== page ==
I'm putting it here mostly because it's technical and rebreathers have double hoses.
The KISS DSV feels a lot larger than it is mostly because of the quick disconnects used between it and the hoses on either side of it. The biggest flaw however is that KISS charges rather obscene amounts for spares. The little plastic clips that retain the QD fittings are $40 each as are the simple mushroom valves used on each end of the DSV. They are also almost impossible to source from someone other than KISS and KISS isn't always the fastest shipping company on the planet, so if you don't have them in your spares kit on your trip, you are not going to get replacement parts on your trip.
With that in mind I thought I'd see how well the new VDH DSV works on my KISS Sidekick.
The KISS hoses fit, requiring just a very slight stretch to go on VDH DSV. It's not much of a stretch and not hard to accomplish, but I'll rely on the material experts here to advise whether that might be an issue with the EPDM hoses used by KISS.
It is slightly lower profile than the KISS DSV:
In use, the drain port to purge the mouthpiece prior to opening the loop works just as well as it does on the KISS, but with a bit less resistance due to the slightly larger hole. The work of breathing with the VDH DSV also doesn't appear to be any greater than the KISS DSV despite the smaller mushroom valves, but that's not a surprise as it's not the limiting factor in the design of the rebreather.
The mushroom valves them selves seal just as well, which is even more important in the rebreather given that the one way flow of the gas is essential to ensure it all goes through the scrubber.
There are however two potential, or at least theoretical concerns:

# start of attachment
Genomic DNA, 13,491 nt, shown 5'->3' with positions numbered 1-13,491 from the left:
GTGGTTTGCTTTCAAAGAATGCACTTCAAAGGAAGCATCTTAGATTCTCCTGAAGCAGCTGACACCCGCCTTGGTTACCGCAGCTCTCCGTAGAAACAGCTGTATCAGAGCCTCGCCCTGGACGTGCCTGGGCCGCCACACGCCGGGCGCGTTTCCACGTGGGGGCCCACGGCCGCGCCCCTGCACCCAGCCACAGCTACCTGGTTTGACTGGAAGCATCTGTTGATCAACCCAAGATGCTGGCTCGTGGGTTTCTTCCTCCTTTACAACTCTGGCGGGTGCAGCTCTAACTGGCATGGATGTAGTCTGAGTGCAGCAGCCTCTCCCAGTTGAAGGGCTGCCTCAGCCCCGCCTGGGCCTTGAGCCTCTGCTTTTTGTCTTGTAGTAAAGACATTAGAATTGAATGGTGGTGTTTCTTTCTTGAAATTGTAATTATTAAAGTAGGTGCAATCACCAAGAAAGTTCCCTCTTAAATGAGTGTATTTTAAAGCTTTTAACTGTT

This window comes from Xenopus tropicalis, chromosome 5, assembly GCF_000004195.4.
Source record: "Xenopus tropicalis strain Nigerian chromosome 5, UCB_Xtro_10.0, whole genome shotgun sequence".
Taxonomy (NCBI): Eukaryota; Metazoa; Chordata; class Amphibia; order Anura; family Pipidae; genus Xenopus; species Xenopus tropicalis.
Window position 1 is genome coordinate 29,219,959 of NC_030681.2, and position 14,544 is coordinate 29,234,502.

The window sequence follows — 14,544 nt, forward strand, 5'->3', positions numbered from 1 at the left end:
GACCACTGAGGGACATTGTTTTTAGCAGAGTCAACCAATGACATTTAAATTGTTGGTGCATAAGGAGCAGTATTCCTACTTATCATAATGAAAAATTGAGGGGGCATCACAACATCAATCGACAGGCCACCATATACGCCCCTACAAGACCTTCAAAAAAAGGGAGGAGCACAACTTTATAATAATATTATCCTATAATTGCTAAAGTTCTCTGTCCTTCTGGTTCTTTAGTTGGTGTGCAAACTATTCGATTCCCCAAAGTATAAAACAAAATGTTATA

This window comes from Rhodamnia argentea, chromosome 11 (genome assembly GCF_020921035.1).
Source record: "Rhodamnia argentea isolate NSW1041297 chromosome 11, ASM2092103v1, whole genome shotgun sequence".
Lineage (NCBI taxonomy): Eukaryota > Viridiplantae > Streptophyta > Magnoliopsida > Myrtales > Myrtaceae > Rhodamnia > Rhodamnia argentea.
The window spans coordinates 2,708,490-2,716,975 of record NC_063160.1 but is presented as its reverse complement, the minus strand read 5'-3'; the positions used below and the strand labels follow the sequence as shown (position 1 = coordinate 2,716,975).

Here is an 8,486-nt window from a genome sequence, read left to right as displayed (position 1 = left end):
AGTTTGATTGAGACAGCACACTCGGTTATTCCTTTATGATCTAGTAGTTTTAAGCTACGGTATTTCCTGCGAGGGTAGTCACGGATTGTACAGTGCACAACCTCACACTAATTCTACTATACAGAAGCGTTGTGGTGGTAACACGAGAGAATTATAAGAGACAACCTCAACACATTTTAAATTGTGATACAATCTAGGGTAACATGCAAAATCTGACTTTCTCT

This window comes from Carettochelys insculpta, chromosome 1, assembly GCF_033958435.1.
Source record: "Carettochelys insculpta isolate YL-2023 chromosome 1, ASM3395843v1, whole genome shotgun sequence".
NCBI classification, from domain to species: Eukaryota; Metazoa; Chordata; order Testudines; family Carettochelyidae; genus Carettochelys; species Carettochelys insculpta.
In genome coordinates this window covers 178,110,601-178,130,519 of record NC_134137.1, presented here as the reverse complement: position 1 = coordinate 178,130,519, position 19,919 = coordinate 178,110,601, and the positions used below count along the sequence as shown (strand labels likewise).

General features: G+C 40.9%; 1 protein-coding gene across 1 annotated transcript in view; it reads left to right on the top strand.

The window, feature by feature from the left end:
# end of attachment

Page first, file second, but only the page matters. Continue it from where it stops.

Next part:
1. with no quick disconnect between hoses and DSV, disinfecting the hoses in the loop can be easily accomplished but drying the hoses takes longer without the ability to easily separate the hoses from the DSV without using tools; and
2. the KISS DSV uses a lever that takes 7 3/4 pounds of force to move on one of our KISS DSVs and 9 pounds on the other, while in contrast, the VDH DSV will start to move with about 1 pound of force on the mouthpiece with one of ours and 4.5 pounds with the other one.
I'm not real concerned about the quick disconnect issue as it's a mixed bag already with the KISS. A great deal of care has to be taken with the KISS design to ensure you don't pinch one of the o-rings, and the plastic retainer clips can be lost or broken (although I've found a suitable length of weed leader line works fine in a pinch). Thus I don't have a lot of heart burn in forgoing a quick disconnect feature and in practice I'm only using it periodically to inspect the o-rings and do deep maintenance. I do like the idea of the much smaller profile of the overall arrangement with the VDH DSV, particularly, in smaller passage.
The second issue is much more of a concern as a slight rotation of the hose could close the DSV just enough to allow water to start leaking through the drain hole while breathing on the loop[ during the dive. The KISS has the same weakness as if it is in any position other than fully open or fully closed, it will allow a small leak of water into the breathing loop, and over the course of even a 1hour dive that can create enough water in the loop to overwhelm the water trap if the diver does not notice the seepage. The KISS avoids this issue by using a lever, and having a 7 to 9 pound opening and closing force for the DSV, which makes unintentional operation very unlikely. On the other hand, it increases the potential for the diver to unknowingly stop about 1/8" short and cause a slow leak.
I'm not sure how big an issue unintentional closing would be with the VDH DSV and I''ll have to do some more diving to find that out. 99.9% of the time the mouthpiece is in your mouth and the loop is open when under water, so it's mostly an unintentional partial closure of the loop and the resulting least through the drain port that worries me, although an unintentional opening while gearing up in the water would be bad too as it would flood the loop and scrubber and force me to start over.
To increase the force needed to close the loop, I have considered this minor addition, using a small piece of stretched bungee to increase the force needed to close it, and in this case it raises the force to about 7 pounds before the bungee snaps over the top of the screw and allows it to close. With this in place I think it's stiff enough to warrant more OW trials on the rebreather.
A simple loop of cave line around the mouthpiece hooked to the bungee from the other side with the DSV in the closed position would also serve to help lock it closed on the surface to prevent any flooding.